Goldfish – The Care, Feeding and Breeding of Common Goldfish

The goldfish is by far the most commonly kept fish, inhabiting fish bowls and ponds worldwide. Nearly everyone has owned a goldfish at some point in their lives, and countless children have excitedly brought home a small plastic bag containing a goldfish. But for such a common fish, they are rarely kept in anything approaching a healthy environment.

Your goldfish does not want to live here


The first thing that someone new to goldfish needs to know, is that they need a lot of space. Those small fish bowls you constantly see goldfish in are far too small for a goldfish to survive in for more than a few weeks. Goldfish are a wide body fish, love to eat and are very prolific poopers. After a few days of  eating, pooping, and then eating some more, the built up waste in a fish bowl will turn toxic – and then you have a dead goldfish on your hands.

So now we come to the question – what should goldfish live in? Goldfish are social animals, so you should be prepared to keep at least three together. If you’re starting with small or fancy goldfish, a 10 gallon fish tank with strong filtration is a good start. But you need to know that common goldfish grow up to 12 inches, and fancy goldfish usually grow to around 6 inches.

With fancy goldfish you can  happily house adults in a 29 gallon fish tank, but common goldfish are going to need at least 55 gallons to be happy and healthy. And these tanks are going to need good filtration. Since goldfish are such messy fish, a good HOB (Hang on back) filter or sponge filter is usually the best and most affordable way to go. If you have some spare money lying around, nothing beats a canister filter on a fish tank.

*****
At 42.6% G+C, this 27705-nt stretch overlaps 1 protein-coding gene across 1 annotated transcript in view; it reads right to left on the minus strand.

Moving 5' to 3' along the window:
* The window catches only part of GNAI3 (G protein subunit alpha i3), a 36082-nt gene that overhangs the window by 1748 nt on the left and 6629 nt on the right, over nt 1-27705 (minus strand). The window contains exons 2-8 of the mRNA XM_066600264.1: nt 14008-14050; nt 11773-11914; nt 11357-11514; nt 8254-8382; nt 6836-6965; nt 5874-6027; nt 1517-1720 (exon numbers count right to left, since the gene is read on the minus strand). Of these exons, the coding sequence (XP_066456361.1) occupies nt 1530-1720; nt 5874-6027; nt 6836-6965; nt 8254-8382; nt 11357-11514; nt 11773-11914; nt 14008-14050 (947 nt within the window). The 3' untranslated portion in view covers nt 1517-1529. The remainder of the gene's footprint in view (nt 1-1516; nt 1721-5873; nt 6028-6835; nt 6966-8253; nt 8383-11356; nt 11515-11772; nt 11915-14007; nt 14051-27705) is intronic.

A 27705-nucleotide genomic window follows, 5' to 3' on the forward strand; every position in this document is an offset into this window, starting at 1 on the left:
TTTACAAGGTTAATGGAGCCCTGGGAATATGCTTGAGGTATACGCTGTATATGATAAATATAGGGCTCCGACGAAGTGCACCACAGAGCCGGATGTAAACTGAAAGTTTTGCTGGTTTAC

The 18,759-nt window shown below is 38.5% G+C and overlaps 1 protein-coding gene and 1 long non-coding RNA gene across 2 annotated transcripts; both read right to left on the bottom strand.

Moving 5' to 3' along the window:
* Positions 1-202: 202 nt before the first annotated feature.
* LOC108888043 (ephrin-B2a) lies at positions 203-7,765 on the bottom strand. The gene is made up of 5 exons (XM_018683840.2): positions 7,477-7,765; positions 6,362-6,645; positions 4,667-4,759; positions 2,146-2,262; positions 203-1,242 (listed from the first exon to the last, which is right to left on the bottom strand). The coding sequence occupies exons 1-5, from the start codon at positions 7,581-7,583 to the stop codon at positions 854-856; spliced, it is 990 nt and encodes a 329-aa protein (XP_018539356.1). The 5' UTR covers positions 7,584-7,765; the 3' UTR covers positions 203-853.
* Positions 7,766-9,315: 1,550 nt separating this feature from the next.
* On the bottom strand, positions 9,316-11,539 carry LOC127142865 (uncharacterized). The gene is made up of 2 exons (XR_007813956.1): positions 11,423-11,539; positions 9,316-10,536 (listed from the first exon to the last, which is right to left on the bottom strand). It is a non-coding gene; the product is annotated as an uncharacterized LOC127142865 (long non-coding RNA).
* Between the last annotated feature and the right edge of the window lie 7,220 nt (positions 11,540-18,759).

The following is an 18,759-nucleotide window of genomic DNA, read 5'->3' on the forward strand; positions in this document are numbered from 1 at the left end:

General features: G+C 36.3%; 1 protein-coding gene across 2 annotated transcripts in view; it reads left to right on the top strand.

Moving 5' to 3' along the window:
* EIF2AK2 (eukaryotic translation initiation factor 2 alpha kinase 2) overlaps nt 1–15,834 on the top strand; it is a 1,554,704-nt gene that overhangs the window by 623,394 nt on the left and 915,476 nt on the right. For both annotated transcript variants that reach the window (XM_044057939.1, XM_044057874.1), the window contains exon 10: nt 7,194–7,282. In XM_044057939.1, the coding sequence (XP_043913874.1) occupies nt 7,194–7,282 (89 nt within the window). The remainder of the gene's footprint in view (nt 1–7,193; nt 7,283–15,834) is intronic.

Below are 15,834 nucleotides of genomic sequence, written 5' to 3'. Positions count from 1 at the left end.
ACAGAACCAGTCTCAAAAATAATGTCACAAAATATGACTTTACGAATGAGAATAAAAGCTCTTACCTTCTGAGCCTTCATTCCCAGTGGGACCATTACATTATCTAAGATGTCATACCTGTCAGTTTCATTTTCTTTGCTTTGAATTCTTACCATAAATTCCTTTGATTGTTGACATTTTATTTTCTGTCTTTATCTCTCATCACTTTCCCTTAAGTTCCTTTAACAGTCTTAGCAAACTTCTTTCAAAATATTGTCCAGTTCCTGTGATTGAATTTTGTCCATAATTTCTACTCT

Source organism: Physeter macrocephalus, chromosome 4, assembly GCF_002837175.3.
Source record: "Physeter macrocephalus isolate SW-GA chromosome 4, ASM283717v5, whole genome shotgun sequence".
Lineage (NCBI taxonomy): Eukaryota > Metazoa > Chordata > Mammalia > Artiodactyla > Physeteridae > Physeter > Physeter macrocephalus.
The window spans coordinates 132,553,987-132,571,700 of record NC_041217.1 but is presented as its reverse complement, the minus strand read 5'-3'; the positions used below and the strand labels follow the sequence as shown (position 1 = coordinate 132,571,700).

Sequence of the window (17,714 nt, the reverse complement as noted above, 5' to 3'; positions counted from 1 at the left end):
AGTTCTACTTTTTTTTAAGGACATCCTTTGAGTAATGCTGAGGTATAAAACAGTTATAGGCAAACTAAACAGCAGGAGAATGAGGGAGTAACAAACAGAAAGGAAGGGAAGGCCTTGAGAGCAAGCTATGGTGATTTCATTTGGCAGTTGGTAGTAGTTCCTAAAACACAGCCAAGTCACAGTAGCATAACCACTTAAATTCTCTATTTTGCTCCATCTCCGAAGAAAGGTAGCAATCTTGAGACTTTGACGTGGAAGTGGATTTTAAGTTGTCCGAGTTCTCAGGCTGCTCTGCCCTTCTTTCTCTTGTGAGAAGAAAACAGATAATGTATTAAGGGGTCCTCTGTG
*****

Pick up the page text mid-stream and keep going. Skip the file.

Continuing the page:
Goldfish are not hard to please in the food department. While many fish species have specific food needs, with some only accepting live food, and others turning their noses up at anything resembling flake food, goldfish will happily eat anything you give to them. That’s not say that you should feed your goldfish anything – but you won’t every have a hard time getting them to accept it.

In the wild goldfish have a lot of algae and plant matter in their diet. The key to a healthy goldfish is to mimic this diet as much as possible. A goldfish should be feed a high quality flake food daily, and as an occasional treat they can be fed frozen foods like blood worms, daphnia and brine shrimp. This base diet should be supplemented with vegetables like zucchini nd shelled peas. Many sick, bloated goldfish (fancy ones especially) have been cured with a single serving of shelled peas.

A good way to keep vegetables handy is to cut up a zucchini into medallions and freeze them until you need them. Before serving one to your goldfish, just boil it in bottled water until it’s soft, allow to cool and then serve. Peas are equally easy. Just boil the peas for a few minutes, allow to cool and squeeze the peas out of their shells directly into the fish tank.


  1. says

    Very informative!

    “In the wild goldfish have a lot of algae and plant matter in their diet. The key to a healthy goldfish is to mimic this diet as much as possible.” – I second that! Because goldfish are primarily plant-based, I like to feed my goldfish special “treats” twice a week, which usually consist of seaweed, boiled veggies, or a freeze-dried meal.

    I’ve also been considering adding live plants to the tank – something for them to munch on time and again. I heard goldfish really like duckweed!

    Terrific read! I’m definitely going to share this.



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